Present Continuous

Forming the present continuous

The present continuous of any verb is composed of two parts - the present tense of the verb to be + the present participle of the main verb.

(The form of the present participle is: base+ing, e.g. talking, playing, moving, smiling)

Subject + to be + base + ing
She is talking.
Subject + to be + not + base + ing
She is not (isn't) talking
to be + subject + base + ing
Is she talking?

Examples: TO GO, present continuous

Affirmative Negative Interrogative
I am going I am not going Am I going?
You are going You aren't going. Are you going?
He, she, it is going He, she, it isn't going Is he, she, it going?
We are going We aren't going Are we going?
You are going You aren't going Are you going?
They are going They aren't going Are they going?

Note: alternative negative contractions: I'm not going, you're not going, he's not going etc.

Functions of the present continuous

As with all tenses in English, the speaker's attitude is as important as the time of the action or event. When someone uses the present continuous, they are thinking about something that is unfinished or incomplete

The present continuous is used:
  • to describe an action that is going on at this moment: You are using the Internet. You are studying English grammar.
  • to describe an action that is going on during this period of time or a trend: Are you still working for the same company? More and more people are becoming vegetarian.
  • to describe an action or event in the future, which has already been planned or prepared: We're going on holiday tomorrow. I'm meeting my boyfriend tonight. Are they visiting you next winter?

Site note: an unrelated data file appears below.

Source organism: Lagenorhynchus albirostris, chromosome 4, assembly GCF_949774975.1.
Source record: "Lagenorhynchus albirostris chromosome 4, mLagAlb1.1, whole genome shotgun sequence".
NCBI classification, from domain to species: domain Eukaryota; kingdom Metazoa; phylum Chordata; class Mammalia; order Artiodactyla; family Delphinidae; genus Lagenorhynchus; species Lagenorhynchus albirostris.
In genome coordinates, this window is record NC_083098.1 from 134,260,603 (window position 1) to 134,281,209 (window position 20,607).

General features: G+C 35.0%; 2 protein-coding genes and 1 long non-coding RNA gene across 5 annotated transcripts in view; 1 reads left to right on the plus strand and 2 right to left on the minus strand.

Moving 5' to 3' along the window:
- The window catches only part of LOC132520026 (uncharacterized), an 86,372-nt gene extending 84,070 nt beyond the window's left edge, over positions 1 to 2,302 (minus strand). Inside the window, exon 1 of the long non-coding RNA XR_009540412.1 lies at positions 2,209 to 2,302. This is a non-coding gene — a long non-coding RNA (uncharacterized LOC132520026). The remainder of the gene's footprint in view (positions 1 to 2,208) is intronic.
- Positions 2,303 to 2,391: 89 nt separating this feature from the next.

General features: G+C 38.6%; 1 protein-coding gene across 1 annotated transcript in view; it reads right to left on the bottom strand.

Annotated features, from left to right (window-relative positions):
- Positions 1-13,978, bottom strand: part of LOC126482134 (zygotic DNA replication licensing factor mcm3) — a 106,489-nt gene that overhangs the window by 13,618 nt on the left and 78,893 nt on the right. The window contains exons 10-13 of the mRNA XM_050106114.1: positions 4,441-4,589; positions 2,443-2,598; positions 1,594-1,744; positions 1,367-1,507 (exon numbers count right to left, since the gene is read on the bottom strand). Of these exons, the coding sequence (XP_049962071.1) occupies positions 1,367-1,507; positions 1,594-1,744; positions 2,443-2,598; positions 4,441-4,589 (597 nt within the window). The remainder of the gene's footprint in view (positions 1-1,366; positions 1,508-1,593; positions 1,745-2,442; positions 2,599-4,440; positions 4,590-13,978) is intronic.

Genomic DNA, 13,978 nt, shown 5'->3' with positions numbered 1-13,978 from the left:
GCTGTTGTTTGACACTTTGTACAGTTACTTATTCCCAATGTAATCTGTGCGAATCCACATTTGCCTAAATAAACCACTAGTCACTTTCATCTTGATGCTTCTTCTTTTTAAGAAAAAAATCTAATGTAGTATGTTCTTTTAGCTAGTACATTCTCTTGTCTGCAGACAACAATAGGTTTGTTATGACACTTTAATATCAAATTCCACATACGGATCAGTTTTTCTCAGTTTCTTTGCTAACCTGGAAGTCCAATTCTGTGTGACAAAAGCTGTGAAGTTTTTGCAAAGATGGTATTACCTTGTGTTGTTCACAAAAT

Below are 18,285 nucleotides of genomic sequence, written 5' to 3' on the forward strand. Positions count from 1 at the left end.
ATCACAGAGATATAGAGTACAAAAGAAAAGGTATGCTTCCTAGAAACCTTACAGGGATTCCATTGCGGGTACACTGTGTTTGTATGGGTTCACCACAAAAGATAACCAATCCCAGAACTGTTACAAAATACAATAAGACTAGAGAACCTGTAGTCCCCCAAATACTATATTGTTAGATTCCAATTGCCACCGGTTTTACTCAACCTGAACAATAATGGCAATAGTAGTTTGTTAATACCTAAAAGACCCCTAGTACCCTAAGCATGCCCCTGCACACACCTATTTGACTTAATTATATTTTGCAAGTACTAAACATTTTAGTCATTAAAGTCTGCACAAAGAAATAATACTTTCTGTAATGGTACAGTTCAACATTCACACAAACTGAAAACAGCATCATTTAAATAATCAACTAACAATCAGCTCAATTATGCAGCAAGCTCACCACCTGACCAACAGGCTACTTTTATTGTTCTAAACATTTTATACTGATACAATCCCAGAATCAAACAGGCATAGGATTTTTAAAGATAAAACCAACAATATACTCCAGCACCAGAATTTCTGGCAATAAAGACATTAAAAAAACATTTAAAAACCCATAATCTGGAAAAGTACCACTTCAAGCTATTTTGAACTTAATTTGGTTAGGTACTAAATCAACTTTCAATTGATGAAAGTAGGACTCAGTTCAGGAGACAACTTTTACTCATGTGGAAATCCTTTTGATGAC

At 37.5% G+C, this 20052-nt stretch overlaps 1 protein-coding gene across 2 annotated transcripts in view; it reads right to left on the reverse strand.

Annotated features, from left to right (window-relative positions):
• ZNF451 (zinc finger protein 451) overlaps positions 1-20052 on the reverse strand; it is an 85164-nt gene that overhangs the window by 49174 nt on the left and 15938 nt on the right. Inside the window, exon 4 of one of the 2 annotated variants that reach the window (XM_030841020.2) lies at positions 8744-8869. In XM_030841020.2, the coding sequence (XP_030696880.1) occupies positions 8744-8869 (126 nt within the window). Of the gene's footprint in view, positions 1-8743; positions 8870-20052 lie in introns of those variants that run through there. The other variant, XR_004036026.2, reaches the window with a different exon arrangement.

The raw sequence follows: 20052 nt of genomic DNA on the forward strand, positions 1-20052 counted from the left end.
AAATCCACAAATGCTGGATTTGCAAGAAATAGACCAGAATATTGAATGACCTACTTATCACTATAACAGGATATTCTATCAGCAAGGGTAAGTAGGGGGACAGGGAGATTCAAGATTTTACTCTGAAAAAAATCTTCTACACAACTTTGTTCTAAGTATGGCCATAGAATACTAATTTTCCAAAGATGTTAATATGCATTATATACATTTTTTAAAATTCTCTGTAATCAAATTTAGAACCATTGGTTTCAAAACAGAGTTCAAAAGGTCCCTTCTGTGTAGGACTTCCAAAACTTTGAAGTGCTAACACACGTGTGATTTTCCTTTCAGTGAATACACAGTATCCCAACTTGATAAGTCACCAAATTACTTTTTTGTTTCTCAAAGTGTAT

• to describe a temporary event or situation: He usually plays the drums, but he's playing bass guitar tonight. The weather forecast was good, but it's raining at the moment.
  • with "always, forever, constantly", to describe and emphasise a continuing series of repeated actions: Harry and Sally are always arguing! You're constantly complaining about your mother-in-law!
BE CAREFUL! Some verbs are not usually used in the continuous form

Verbs that are not usually used in the continuous form

The verbs in the list below are normally used in the simple form because they refer to states, rather than actions or processes.

Senses / Perception
  • to feel*
  • to hear
  • to see*
  • to smell
  • to taste
  • to assume
  • to believe
  • to consider
  • to doubt
  • to feel (= to think)
  • to find (= to consider)
  • to suppose
  • to think*
Mental states
  • to forget
  • to imagine
  • to know
  • to mean
  • to notice
  • to recognise
  • to remember
  • to understand
Emotions / desires
  • to envy
  • to fear
  • to dislike
  • to hate
  • to hope
  • to like
  • to love
  • to mind
  • to prefer
  • to regret
  • to want
  • to wish
  • to contain
  • to cost
  • to hold
  • to measure
  • to weigh
  • to look (=resemble)
  • to seem
  • to be (in most cases)
  • to have (when it means "to possess")*

Perception verbs (see, hear, feel, taste, smell) are often used with can: I can see... These verbs may be used in the continuous form but with a different meaning

  • This coat feels nice and warm. (your perception of the coat's qualities)
  • John's feeling much better now (his health is improving)
  • She has three dogs and a cat. (possession)
  • She's having supper. (She's eating)
  • I can see Anthony in the garden (perception)
  • I'm seeing Anthony later (We are planning to meet)